Nigerian Economic Summit opens in Abuja

Proshare

Resource mobilisation and the price mechanism are among the key issues to be examined as the 14th Nigerian Economic Summit (NES 14) begins today in Abuja.

 

This year\'s summit with the theme: \"The Race to 2020: The realities, the possibilities\", ends on Friday, October 24, 2008.

 

According to the organisers, the summit, to be opened by President Umaru Musa Yar\'Adua, will also x-tray posers such as:

 

* \"In this new era, where countries like India, China and (Dubai) United Arab Emirates are destinations for investments from all over the world, what will Nigeria do to attract resources and capital?

* \"How can we ensure that our market stays competitive and responsive to appropriate price signal? How do we price utilities in a way to attract and mobilise capital flows to Nigeria?

* \"How do we replicate the successful telecoms frame-work in other basic infrastructures like power and transportation and so forth and yet generate more revenue for building local industries, which ensure that investors have appropriate returns on their investments?

* \"What mechanism can be adopted to ensure that prices of public utilities are competitive enough to attract the right kind of investments?\"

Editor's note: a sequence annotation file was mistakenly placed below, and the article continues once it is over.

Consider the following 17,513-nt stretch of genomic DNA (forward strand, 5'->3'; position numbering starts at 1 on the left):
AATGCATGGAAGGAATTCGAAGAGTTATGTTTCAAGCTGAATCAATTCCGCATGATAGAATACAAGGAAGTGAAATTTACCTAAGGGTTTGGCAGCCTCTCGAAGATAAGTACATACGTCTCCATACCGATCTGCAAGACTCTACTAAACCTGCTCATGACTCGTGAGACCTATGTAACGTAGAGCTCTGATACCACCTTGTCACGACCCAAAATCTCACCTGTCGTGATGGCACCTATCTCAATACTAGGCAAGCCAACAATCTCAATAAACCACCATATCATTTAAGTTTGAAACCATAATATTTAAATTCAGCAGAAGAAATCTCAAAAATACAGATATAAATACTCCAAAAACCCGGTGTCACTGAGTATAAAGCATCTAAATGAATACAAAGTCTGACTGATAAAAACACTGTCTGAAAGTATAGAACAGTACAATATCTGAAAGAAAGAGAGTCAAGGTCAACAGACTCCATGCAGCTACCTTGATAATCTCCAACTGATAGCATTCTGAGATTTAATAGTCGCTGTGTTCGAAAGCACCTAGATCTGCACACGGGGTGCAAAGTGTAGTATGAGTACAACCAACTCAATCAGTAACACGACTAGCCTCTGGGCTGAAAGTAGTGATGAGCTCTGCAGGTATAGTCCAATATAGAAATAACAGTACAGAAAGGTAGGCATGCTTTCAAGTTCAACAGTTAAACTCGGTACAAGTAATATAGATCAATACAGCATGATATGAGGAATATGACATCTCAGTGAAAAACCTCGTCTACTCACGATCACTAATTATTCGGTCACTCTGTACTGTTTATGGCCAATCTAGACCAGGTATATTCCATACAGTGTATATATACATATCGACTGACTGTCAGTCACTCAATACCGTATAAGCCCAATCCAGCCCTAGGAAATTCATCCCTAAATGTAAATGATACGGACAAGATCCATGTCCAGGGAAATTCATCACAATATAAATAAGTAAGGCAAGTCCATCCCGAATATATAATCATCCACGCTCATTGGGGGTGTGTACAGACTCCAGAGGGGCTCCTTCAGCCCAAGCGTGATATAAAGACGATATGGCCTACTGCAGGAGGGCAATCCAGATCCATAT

The Nigerian Economic Summit Group (NESG) stressed that \"the journey to 2020 can be accelerated if Nigeria develops an effective frame-work for mobilising global resources through effective pricing.\"

 

Nigeria\'s attempts at economic development have been managed largely by the military, which governed for the greater part of the years of her existence as an independent country.

 

In this regard, the military was ineffective, resulting in stunted economic growth and an operating environment, which was neither conducive to private investment nor to sustainable development.

 

Against the background of declining economic fortunes, it became obvious that unless urgent measures in the context of a national vision were put in place, Nigeria would never be able to realise her full potentials.

 

Shortly after he was appointed as Head of the Interim Government in January 1993, Chief Ernest Shonekan convened the first Nigerian Economic Summit (NES 1) the next month (February). The summit brought together key managers from the private sector and senior government officials for a three-day discourse on how to tackle Nigeria\'s economic problems.

 

The success of the first summit and the sudden realisation that it was possible for the private sector to co-operate and dialogue with the public sector led to a wider participation in later ones.

 

Subsequently, a core group of participants from the first summit developed a more formalised private sector structure, which formed the basis of the present NESG. The NESG was incorporated in 1996 as a company limited by guarantee. - Guardian

 

 

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